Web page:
Sainsbury’s CEO Mike Coupe and CFO John Rogers talked a good game this morning as they set out to persuade journalists of the strengths of a £1.3bn tie-up with Argos. The pair were audibly excited that after months of hard-fought negotiations with Home Retail Group, an offer had been accepted – in principle at least.
It’s easy to see the reasons for the enthusiasm as the deal reduces the grocer’s exposure to the horrendously competitive food market and will futureproof the business to compete with the growing threat from Amazon. Or so the rationale goes, at least.
Coupe says the two retailers combined could “bake a bigger cake” and do a better job for customers than either could alone. He added the merger would create an “industry, if not world-leading” network, with revenues of £6bn, offering more than 100,000 products (50,000 each) in 2,000 Sainsbury’s and Argos stores. The group would be the biggest non-food retailer in the UK, leapfrogging John Lewis, M&S and Dixons Carphone at a stroke.
And a closer examination of the financials seems to suggest Sainsbury’s may have played a shrewd game in not overpaying for Home Retail. After an initial £1bn offer in November was rejected and the bid became public in January, Sainsbury’s has been locked in negotiations with the Home Retail board – with reports that at least two other offers of below 160p per share were also rebuffed. Home Retail shareholders such as investment bank group Schroders were said to have been pushing for at least 170p a share, with some optimistic souls in the City hoping for nearer 200p.
So a 161.3p offer valuing HRG at £1.3bn – a 63% premium to the 100p the group was trading at on 4 January – seems like a fair compromise. But dig deeper and that premium shrinks significantly. Indeed, Rogers claims in reality Sainsbury’s would bag Argos for £250m. A return to Home Retail shareholders of £200m from the proceeds of the Homebase sale to Australian outfit Wesfarmers puts the real value on the remaining assets at £1.1bn – which Sainsbury’s is offering to buy with a mixture of cash and shares. And once you factor in the £600m worth of loans Argos is owed by customers of its financial services offering that will become a part of Sainsbury’s bank and the £250m cash on the Home Retail balance sheet, the transaction begins to look a lot more attractive for Sainsbury’s.
Broker Investec says the offer is not a “knock-out” for Home Retail, but points out the £120m (at least) a year of savings Sainsbury’s can find by closing a chunk of Argos stores when leases expire and creating more concessions in its supermarkets couldn’t be achieved with another buyer or alone.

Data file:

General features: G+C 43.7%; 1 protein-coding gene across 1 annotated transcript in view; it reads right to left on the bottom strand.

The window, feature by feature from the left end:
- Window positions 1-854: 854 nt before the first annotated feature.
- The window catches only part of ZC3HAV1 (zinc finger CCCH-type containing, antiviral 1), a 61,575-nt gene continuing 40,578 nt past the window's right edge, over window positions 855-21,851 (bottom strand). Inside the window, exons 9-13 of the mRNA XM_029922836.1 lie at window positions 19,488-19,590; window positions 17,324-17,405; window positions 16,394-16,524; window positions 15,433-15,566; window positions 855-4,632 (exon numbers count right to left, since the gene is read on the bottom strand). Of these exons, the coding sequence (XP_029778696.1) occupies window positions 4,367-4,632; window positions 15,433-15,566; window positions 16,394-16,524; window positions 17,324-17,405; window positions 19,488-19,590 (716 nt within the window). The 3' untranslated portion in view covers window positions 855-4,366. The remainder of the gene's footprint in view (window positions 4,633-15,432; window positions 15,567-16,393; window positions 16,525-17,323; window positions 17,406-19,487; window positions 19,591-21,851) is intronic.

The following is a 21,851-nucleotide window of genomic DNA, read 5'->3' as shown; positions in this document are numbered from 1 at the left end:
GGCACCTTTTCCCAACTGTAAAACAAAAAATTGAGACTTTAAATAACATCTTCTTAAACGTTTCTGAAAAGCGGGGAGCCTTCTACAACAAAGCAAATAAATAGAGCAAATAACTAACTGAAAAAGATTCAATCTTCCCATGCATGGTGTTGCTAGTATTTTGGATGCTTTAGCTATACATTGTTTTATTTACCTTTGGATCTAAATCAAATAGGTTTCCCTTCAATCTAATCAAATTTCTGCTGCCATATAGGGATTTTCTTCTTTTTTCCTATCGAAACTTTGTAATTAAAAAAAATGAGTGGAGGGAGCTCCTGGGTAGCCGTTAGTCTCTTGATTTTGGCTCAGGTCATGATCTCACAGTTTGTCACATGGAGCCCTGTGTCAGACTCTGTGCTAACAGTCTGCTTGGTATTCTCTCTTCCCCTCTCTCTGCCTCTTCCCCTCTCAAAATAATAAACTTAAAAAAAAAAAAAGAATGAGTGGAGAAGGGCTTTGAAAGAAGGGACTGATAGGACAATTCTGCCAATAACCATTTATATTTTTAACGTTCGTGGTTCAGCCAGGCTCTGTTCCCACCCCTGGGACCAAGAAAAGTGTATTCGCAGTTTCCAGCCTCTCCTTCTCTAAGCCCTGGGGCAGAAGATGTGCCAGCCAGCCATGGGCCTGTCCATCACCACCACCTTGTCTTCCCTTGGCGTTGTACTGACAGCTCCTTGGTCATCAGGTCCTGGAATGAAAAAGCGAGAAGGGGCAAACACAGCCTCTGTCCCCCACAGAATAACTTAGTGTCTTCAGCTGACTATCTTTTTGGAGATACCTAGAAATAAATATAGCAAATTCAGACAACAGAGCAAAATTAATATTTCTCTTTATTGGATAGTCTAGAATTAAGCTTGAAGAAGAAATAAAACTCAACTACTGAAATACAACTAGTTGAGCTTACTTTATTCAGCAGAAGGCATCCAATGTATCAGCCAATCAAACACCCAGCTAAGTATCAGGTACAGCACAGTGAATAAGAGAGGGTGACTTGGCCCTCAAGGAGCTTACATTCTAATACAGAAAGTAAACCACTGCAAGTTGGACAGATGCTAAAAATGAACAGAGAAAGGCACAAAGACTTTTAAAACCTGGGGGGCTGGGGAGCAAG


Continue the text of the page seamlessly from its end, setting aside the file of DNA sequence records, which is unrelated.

Aside from the financials, Coupe is adamant the tie-up would be good news for British consumers, allowing them to shop “whenever and wherever” they want. “Our customers want us to offer more choice and for that choice to be faster than ever, driven by the rise of mobile phone and digital technology,” he adds. “It will enhance both businesses in the way customers respond.”
Sainsbury’s will also be able to push its non-food offering of clothing, homeware and seasonal and leisure ranges through the existing Argos network, as well as widening its range of electronics, appliances and toys and increasing its buying power. Coupe even thinks there is room to use the acquired distribution for some grocery products such as nappies, though he was vague on further details.
But it is the ability to deliver customer orders to any of Sainsbury’s convenience store network within four hours – a feat even Amazon can’t compete with – that has Coupe the most excited. “We think that is pretty neat,” he says.
However, some analysts remain unconvinced. David McCarthy of HSBC says: “We believe there is more risk and uncertainty around this bid than management admits. We are unconvinced an Argos in several hundred Sainsbury stores will be a winner, that sales synergies will come through as hoped or that the overlap between the different customer base is as high as the company suggests when we only consider core customers.”
It will cost Sainsbury’s £140m over the next three years to refit Argos concessions into its stores and the challenge of closing and integrating hundreds of new outlets into supermarkets on the hope the customers will migrate with them is no small feat. And then there is the trading performance to think about, with like-for-like sales at Argos sliding 2.2% in the 18 weeks to 2 January.
A deal is still far from certain, with three weeks of due diligence now underway before a new takeover deadline of 23 February. And the fact that Home Retail shares are trading more or less flat today at 153.4p – a discount to the offer price – suggest risks remain.
The board of Home Retail says even though it was recommending the offer to shareholders it “continues to believe in the prospects for the standalone company”. Once shareholders weigh up the bid, they may decide that they agree.